"If a predator approaches the nest, the parent feigns a broken wing, often leading the predator far from the nest before bursting into flight, the injured wing suddenly fully functional." — Jan Bergstrom, The St. Cloud (Minnesota) Times, 7 May 2016
"The local high school … wasn't of particularly high quality, and I was not intellectually stimulated or motivated there. In fact, I became disinterested, started skipping class and feigning illness to avoid going to school." — Brian Calle, The Orange County (California) Register, 8 May 2016
Did you know?
Feign is all about faking it, but that hasn't always been so. In one of its earliest senses, feign meant "to fashion, form, or shape." That meaning is true to the term's Latin ancestor: the verb fingere, which also means "to shape." The current senses of feign still retain the essence of the Latin source, since to feign something, such as surprise or an illness, requires one to fashion an impression or shape an image. Several other English words that trace to the same ancestor refer to things that are shaped with either the hands, as in figure and effigy, or the imagination, as in fiction and figment.
Merriam-Webster's Word of the Day for June 21, 2016 is:
inchoate \in-KOH-ut\ adjective
Five years ago, the restaurant was merely an inchoate notion in Nathan's head; today it is one of the most popular eateries in the city.
"The nexus point in any populist upwelling is whether or not it evolves from an inchoate outrage into a legitimate movement." — Gene Altshuler, The Mountain Democrat (Placerville, California), 2 Mar. 2016
Did you know?
Inchoate derives from inchoare, which means "to start work on" in Latin but translates literally as "to hitch up." Inchoare was formed from the prefix in- and the noun cohum, which refers to the part of a yoke to which the beam of a plow is fitted. The concept of implementing this initial step toward the larger task of plowing a field can help provide a clearer understanding of inchoate, an adjective used to describe the imperfect form of something (such as a plan or idea) in its early stages of development. Perhaps because it looks a little like the word chaos (although the two aren't closely related), inchoate now not only implies the formlessness that often marks beginnings but also the confusion caused by chaos.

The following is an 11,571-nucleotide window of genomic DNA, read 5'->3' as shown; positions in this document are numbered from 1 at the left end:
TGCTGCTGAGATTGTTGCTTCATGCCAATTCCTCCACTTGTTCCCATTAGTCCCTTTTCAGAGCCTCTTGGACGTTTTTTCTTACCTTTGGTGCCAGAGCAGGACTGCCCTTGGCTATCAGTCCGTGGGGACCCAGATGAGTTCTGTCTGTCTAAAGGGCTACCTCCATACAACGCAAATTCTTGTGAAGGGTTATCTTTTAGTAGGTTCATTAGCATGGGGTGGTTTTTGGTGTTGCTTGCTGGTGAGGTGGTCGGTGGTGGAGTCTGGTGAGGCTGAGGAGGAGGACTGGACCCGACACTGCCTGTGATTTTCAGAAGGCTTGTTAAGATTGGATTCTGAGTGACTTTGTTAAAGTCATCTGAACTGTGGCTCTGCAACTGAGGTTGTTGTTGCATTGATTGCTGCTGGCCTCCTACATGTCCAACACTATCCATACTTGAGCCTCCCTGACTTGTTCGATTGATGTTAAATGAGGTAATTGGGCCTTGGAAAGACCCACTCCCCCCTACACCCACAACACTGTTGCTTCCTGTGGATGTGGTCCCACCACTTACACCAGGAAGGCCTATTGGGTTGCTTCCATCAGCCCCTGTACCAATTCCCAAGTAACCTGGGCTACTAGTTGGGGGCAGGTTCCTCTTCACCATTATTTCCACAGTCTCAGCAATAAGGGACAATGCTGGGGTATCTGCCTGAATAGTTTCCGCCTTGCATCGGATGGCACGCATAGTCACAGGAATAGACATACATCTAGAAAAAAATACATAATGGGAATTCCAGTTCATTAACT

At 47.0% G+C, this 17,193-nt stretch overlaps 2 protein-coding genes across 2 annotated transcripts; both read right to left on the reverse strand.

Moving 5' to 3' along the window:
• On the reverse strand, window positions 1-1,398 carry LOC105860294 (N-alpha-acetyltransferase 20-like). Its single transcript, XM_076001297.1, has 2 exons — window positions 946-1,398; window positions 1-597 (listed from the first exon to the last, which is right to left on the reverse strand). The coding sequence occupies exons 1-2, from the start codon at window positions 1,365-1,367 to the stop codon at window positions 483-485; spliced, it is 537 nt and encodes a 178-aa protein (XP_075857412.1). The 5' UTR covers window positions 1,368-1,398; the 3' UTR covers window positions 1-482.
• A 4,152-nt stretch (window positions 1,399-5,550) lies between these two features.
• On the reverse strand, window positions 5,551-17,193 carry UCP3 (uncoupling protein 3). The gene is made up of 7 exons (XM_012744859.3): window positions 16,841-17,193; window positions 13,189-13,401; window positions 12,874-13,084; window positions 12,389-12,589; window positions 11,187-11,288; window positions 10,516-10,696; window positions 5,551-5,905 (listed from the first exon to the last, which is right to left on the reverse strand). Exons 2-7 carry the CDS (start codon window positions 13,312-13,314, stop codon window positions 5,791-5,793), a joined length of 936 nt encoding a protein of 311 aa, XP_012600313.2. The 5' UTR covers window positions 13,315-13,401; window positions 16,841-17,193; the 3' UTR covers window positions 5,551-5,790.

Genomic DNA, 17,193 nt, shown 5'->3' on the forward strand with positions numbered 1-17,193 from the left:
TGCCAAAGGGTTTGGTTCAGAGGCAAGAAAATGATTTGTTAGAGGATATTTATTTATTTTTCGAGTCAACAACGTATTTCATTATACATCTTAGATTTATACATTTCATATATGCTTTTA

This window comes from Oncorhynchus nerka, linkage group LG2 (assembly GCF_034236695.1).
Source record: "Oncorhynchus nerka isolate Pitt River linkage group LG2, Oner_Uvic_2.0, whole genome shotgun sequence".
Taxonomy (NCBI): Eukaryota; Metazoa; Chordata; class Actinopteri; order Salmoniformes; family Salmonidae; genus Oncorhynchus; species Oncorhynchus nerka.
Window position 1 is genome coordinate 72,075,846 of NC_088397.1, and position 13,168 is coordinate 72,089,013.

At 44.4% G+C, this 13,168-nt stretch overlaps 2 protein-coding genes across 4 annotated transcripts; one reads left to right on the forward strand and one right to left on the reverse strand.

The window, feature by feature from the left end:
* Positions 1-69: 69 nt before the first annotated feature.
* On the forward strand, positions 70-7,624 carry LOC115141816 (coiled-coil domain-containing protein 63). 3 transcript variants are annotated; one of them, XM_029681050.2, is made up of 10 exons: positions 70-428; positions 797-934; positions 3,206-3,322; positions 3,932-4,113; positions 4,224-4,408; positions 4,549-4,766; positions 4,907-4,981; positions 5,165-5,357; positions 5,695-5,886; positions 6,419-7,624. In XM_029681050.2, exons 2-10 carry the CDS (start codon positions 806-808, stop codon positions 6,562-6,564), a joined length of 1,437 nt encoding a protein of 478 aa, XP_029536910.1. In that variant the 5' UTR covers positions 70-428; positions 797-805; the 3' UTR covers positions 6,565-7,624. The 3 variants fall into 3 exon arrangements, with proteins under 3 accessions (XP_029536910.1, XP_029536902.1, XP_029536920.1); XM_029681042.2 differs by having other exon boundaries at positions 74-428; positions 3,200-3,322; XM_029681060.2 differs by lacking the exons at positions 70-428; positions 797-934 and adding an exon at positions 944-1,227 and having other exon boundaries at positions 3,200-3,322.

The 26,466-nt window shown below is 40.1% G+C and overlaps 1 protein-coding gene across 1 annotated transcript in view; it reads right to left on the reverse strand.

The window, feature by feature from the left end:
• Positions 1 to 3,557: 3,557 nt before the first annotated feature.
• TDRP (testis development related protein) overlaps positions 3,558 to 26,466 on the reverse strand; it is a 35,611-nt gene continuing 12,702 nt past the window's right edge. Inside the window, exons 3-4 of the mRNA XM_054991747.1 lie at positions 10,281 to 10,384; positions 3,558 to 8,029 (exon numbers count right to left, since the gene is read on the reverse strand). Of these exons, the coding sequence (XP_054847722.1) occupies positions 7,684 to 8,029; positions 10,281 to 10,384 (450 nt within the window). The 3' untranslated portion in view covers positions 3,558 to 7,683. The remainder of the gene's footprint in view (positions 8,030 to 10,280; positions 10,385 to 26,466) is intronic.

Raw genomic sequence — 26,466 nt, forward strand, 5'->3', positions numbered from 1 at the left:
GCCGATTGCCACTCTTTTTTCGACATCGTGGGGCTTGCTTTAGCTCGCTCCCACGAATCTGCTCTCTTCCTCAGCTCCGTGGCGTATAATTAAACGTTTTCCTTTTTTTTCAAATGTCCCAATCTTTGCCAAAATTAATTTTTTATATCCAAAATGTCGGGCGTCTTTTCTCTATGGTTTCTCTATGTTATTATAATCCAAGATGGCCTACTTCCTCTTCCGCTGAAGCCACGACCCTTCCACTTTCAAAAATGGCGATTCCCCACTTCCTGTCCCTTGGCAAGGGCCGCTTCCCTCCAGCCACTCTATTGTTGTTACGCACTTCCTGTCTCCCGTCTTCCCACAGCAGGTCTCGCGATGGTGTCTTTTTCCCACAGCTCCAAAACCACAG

Merriam-Webster's Word of the Day for June 20, 2016 is:
heliolatry \hee-lee-AH-luh-tree\ noun
: sun worship
Archeologists believe that the members of the ancient civilization practiced heliolatry because each temple faced east, toward the rising sun.
"An observer would assume that all of us—humans and shorebirds alike—are guilty of heliolatry…. We had endured a series of dark, gloomy, winter days, during which the sun had been continually hidden behind dense, rain clouds. Now that the sun has emerged from its cloudy cave, the beach is bathed in brilliant sunshine." — George Thatcher, The Biloxi (Mississippi) Sun Herald, 22 Jan. 2013
Did you know?
The first half of heliolatry derives from hēlios, the Greek word for "sun." In Greek mythology, Hēlios was the god of the sun, imagined as "driving" the sun as a chariot across the sky. From hēlios we also get the word helium, referring to the very light gas that is used in balloons and airships, and heliocentric, meaning "having or relating to the sun as center," as in "a heliocentric orbit." The suffix -latry, meaning "worship," derives via Late Latin and French from the Greek latreia, and can be found in such words as bardolatry ("worship of Shakespeare") and zoolatry ("animal worship"). A person who worships the sun is called a heliolater.